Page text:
The Office of the Vice Chancellor for Student Affairs (OVCSA) announced its final call for students to register in UP Diliman’s Bakunahan sa Diliman vaccination program happening on Saturday, Nov. 13 at the College of Human Kinetics Gym.
Both UP Diliman students and UP Intergraded School students aged 12 to 17 years old are eligible to register for the vaccine until Thursday, Nov. 11.
University Student Council (USC) Chairperson Jonas Abadilla previously said that students will be given Moderna jabs. So far, only Pfizer and Moderna shots are authorized to be administered to minors.
Although the UP Diliman COVID-19 Task Force has determined to end student vaccinations on Saturday, Abadilla said that there is still “a lot of supply of the vaccines that can be used to vaccinate more people.”
He adds that there are plans to extend the initiative until December.
The USC chair said that as of the end of October, the vaccination sensing form for UP Diliman students showed that from the 4,838 students who answered the survey, 2,929 have already been fully vaccinated while 506 have received at least one dose of the vaccine.
However, he emphasized that the survey represents only around 20% of the campus’ total student population of 24,000. He adds that one of the major challenges in conducting the program was the low turnout of prospective vaccinees.
“Recently, we still have a lot of vials of vaccines. However, there is a small turnout of students, faculty, and staff left to be vaccinated,” Abadilla revealed.
The USC Chair added that the OVCSA made the announcement to give students time to schedule their vaccination “as early as possible to reach the optimal number of stakeholders that are needed to be vaccinated to approve the request of the University for [the] gradual reopening of classes.”
Bakunahan sa Diliman
Third-year journalism student Rhenzel Caling was one of the students who were inoculated in the university’s vaccination program in October. He traveled from Bulacan all the way to the Diliman campus because he said the vaccination rollout in his own LGU was very slow.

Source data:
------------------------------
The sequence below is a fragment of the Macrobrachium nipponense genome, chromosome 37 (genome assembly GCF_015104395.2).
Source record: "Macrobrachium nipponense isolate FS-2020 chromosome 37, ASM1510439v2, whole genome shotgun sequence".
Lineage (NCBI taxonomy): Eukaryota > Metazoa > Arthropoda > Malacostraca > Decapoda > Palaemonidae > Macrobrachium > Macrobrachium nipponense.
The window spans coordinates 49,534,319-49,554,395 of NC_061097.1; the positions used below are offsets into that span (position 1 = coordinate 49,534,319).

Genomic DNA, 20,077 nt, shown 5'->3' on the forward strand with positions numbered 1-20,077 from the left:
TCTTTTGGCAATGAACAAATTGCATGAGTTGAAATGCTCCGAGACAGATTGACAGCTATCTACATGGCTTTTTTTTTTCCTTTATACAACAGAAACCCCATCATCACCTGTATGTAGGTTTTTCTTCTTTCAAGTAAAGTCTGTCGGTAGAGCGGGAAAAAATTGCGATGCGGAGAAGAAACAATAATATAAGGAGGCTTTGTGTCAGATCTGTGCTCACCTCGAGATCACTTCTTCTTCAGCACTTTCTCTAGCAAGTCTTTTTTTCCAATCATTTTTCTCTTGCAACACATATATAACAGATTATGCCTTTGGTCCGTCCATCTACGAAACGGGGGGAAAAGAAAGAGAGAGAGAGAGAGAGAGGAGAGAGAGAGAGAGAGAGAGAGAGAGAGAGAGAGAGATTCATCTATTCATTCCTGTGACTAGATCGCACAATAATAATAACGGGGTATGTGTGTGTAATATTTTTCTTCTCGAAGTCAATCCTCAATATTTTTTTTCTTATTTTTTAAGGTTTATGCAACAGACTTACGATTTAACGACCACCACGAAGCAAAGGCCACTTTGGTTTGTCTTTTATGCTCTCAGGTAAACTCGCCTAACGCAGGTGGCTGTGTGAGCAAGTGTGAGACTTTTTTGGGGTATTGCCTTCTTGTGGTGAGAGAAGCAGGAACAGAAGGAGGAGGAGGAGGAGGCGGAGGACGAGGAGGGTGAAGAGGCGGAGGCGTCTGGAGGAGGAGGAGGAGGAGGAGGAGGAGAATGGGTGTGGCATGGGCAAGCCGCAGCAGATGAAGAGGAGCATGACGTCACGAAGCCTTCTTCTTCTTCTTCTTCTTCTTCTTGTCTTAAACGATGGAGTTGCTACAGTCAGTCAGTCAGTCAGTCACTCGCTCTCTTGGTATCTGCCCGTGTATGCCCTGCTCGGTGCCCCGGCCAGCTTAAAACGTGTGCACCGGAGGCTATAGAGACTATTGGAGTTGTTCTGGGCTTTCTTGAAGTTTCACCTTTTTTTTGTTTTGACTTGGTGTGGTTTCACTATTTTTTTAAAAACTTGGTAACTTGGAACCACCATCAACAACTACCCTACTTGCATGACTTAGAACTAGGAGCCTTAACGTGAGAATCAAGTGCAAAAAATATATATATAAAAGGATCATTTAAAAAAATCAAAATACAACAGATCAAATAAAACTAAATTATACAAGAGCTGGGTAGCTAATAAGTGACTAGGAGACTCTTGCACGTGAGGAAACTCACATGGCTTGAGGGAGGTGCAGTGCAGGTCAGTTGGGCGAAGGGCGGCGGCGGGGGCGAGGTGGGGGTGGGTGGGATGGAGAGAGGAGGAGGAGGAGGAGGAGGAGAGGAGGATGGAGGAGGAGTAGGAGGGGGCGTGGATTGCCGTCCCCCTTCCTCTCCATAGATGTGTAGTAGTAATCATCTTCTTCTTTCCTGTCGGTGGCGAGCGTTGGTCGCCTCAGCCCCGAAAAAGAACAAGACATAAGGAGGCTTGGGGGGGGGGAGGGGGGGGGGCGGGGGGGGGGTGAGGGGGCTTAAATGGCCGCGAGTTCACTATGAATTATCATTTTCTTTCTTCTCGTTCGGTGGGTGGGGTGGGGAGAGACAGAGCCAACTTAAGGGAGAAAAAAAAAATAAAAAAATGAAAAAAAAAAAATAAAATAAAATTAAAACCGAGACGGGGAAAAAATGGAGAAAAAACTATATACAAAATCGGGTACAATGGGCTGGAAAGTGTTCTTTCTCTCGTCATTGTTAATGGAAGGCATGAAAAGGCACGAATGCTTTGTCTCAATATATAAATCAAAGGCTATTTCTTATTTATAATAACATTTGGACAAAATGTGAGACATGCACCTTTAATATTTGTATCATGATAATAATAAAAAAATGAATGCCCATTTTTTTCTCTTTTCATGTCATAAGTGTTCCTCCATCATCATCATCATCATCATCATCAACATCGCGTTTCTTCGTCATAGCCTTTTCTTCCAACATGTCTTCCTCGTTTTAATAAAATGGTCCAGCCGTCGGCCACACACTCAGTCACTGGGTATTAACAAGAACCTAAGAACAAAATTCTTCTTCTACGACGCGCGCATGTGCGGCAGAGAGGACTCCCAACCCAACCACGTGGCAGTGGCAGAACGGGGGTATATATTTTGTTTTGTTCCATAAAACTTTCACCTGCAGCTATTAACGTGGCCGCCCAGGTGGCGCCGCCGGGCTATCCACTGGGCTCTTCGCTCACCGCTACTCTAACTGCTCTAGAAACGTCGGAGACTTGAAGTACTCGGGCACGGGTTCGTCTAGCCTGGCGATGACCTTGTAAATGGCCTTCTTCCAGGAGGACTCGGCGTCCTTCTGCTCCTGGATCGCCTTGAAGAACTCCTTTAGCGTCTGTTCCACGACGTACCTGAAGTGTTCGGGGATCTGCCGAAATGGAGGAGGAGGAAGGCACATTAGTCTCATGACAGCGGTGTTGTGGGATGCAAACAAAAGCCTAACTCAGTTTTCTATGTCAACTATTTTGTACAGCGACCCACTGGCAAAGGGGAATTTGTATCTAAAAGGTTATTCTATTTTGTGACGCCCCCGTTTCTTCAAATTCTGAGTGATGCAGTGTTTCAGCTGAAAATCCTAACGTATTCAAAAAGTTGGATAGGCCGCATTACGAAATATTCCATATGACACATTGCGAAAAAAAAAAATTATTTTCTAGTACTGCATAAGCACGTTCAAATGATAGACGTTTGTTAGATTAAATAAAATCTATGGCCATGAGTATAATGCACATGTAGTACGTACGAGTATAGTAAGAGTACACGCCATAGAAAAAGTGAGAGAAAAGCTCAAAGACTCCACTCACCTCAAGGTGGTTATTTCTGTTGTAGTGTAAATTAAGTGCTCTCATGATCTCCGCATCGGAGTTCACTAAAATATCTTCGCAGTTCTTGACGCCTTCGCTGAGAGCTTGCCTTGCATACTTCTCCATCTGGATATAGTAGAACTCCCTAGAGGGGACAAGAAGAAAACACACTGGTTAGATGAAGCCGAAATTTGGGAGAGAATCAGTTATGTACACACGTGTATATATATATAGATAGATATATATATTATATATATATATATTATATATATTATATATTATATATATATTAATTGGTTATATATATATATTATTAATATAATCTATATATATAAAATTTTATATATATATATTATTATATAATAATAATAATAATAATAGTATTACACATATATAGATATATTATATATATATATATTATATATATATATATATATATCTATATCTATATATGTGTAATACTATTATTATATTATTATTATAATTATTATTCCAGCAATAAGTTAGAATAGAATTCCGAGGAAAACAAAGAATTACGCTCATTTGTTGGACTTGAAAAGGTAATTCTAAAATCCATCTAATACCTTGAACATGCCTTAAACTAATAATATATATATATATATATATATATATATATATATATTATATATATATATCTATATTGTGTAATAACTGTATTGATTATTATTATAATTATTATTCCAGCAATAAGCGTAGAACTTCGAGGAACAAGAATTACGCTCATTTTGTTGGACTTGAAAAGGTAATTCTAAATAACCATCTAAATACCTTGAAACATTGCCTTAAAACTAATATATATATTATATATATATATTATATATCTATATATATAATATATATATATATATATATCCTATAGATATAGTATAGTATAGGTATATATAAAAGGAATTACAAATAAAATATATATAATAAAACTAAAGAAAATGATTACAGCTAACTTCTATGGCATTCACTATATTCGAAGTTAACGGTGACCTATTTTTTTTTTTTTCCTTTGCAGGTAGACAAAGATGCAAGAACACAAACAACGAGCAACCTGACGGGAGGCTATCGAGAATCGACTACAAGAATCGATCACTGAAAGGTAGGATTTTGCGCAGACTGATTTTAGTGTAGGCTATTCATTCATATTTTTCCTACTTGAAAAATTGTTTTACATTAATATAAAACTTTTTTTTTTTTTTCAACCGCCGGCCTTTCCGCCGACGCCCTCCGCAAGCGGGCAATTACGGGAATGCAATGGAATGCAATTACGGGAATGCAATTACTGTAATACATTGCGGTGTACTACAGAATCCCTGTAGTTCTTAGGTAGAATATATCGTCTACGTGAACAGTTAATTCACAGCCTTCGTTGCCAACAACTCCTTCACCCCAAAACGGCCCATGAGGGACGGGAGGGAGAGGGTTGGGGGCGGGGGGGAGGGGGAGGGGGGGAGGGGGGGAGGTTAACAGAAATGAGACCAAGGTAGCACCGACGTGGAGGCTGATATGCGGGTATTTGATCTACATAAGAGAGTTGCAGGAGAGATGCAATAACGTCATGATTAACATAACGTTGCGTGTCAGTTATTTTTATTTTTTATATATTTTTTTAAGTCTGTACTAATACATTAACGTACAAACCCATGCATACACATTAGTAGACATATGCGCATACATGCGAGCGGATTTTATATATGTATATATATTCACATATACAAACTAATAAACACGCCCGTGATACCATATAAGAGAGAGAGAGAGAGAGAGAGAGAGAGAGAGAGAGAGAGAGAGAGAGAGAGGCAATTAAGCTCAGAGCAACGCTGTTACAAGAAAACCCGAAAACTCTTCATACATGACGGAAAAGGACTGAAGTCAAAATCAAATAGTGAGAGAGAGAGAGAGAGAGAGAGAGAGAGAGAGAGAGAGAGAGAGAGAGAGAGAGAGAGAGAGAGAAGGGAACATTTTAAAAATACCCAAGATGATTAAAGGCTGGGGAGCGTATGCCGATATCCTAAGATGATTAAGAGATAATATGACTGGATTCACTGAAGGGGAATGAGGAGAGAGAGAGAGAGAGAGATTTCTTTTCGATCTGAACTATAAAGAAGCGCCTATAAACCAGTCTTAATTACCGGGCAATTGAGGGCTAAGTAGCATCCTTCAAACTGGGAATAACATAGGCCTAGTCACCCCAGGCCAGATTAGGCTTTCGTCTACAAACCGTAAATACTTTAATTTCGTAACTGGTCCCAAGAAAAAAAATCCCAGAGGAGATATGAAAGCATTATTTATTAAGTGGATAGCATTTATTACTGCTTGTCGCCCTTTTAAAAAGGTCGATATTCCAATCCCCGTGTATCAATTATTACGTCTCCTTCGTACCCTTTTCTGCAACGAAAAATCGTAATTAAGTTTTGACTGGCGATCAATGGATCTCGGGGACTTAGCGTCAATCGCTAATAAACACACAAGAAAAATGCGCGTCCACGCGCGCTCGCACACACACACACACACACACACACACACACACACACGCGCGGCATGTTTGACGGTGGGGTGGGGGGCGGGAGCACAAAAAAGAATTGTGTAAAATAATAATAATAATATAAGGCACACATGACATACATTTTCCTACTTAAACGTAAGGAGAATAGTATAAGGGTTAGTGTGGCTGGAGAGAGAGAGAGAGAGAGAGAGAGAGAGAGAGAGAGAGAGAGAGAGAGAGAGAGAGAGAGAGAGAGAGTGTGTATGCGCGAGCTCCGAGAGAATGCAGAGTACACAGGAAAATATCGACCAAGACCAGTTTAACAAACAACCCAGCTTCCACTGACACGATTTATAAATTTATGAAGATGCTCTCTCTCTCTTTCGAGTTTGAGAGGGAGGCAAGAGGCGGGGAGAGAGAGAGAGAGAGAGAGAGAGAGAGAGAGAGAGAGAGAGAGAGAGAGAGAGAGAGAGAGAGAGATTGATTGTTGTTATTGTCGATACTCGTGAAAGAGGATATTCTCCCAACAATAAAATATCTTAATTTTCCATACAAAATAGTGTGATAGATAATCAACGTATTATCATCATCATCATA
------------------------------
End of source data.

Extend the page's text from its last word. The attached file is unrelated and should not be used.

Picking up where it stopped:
“May pa lang registered na ko pero they only confirmed my slot nitong last week of October, after ko na makuha yung first dose sa CHK. Hindi raw kasi nila priority ang students,” he added.
According to Caling, the vaccination process was similar to other vaccination sites except that the vaccinees were asked to present proof that they are UP students such as their UP IDs or their Form 5, which serves as a student’s proof of enrollment to the university.
He said that the program went very smoothly with volunteers who briefed them on the vaccination process and were ready to accommodate their questions.
“Maaga rin sila nagstart, one hour before yung announced na 10 a.m. Mabilis lang din umusad yung pila, medyo natagalan lang ako sa monitoring dahil need daw longer observation dahil sa allergies ko. Usually 15 minutes lang kasi per person pero inabot ako ng 40 minutes,” he added.
Caling emphasized the importance of the initiative in preparing for the possibility of limited face-to-face classes, especially with Metro Manila currently under Alert Level 2.
“Nung nag-announce ang USC na may limited slots for students, talagang nag-effort na ko gumising nang maaga and lumuwas kahit na may pasok. Di ko rin nagawa yung [synchronous] activities sa dalawang classes, pero understanding naman mga profs,” he said.
He adds that he hopes for a UP system-wide procurement of vaccines to avoid logistical problems from sourcing limited jabs from the Quezon City local government.
“That way, mas may liberty sila to allocate it and expand the vaccination drive to other constituent units para rin accessible sa ibang students from provinces,” he added. DZUP